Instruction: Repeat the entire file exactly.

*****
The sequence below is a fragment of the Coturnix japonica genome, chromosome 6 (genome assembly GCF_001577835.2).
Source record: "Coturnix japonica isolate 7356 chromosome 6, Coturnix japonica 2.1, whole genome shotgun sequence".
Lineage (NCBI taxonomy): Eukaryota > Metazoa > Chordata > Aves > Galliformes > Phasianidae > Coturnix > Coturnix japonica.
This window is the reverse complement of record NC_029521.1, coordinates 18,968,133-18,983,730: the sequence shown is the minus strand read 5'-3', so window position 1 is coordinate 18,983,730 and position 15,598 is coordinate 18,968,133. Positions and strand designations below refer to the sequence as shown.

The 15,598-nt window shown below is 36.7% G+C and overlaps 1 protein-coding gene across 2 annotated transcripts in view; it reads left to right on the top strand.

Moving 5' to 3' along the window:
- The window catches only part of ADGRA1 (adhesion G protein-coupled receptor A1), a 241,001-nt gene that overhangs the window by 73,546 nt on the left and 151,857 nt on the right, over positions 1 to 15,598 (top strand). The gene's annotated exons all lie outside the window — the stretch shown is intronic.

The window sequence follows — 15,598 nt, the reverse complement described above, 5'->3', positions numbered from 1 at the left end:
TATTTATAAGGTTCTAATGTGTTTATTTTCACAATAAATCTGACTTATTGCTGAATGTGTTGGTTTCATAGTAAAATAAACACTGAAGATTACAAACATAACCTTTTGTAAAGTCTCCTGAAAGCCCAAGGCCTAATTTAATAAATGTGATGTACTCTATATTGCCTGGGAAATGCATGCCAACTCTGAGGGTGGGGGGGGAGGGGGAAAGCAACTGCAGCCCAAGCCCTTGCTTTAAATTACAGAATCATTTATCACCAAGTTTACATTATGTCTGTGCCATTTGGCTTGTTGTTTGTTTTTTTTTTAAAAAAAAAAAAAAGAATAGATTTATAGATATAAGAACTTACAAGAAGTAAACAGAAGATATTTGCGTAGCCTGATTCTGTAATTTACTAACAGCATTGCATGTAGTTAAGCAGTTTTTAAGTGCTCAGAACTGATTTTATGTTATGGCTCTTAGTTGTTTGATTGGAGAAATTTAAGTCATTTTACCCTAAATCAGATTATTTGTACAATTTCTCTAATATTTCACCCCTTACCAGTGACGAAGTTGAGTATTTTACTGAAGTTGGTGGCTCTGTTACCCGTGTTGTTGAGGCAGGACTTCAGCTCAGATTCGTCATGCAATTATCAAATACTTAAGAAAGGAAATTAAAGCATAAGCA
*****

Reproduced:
The sequence below is a fragment of the Coturnix japonica genome, chromosome 6 (genome assembly GCF_001577835.2).
Source record: "Coturnix japonica isolate 7356 chromosome 6, Coturnix japonica 2.1, whole genome shotgun sequence".
Lineage (NCBI taxonomy): Eukaryota > Metazoa > Chordata > Aves > Galliformes > Phasianidae > Coturnix > Coturnix japonica.
This window is the reverse complement of record NC_029521.1, coordinates 18,968,133-18,983,730: the sequence shown is the minus strand read 5'-3', so window position 1 is coordinate 18,983,730 and position 15,598 is coordinate 18,968,133. Positions and strand designations below refer to the sequence as shown.

The 15,598-nt window shown below is 36.7% G+C and overlaps 1 protein-coding gene across 2 annotated transcripts in view; it reads left to right on the top strand.

Moving 5' to 3' along the window:
- The window catches only part of ADGRA1 (adhesion G protein-coupled receptor A1), a 241,001-nt gene that overhangs the window by 73,546 nt on the left and 151,857 nt on the right, over positions 1 to 15,598 (top strand). The gene's annotated exons all lie outside the window — the stretch shown is intronic.

The window sequence follows — 15,598 nt, the reverse complement described above, 5'->3', positions numbered from 1 at the left end:
TATTTATAAGGTTCTAATGTGTTTATTTTCACAATAAATCTGACTTATTGCTGAATGTGTTGGTTTCATAGTAAAATAAACACTGAAGATTACAAACATAACCTTTTGTAAAGTCTCCTGAAAGCCCAAGGCCTAATTTAATAAATGTGATGTACTCTATATTGCCTGGGAAATGCATGCCAACTCTGAGGGTGGGGGGGGAGGGGGAAAGCAACTGCAGCCCAAGCCCTTGCTTTAAATTACAGAATCATTTATCACCAAGTTTACATTATGTCTGTGCCATTTGGCTTGTTGTTTGTTTTTTTTTTAAAAAAAAAAAAAAGAATAGATTTATAGATATAAGAACTTACAAGAAGTAAACAGAAGATATTTGCGTAGCCTGATTCTGTAATTTACTAACAGCATTGCATGTAGTTAAGCAGTTTTTAAGTGCTCAGAACTGATTTTATGTTATGGCTCTTAGTTGTTTGATTGGAGAAATTTAAGTCATTTTACCCTAAATCAGATTATTTGTACAATTTCTCTAATATTTCACCCCTTACCAGTGACGAAGTTGAGTATTTTACTGAAGTTGGTGGCTCTGTTACCCGTGTTGTTGAGGCAGGACTTCAGCTCAGATTCGTCATGCAATTATCAAATACTTAAGAAAGGAAATTAAAGCATAAGCA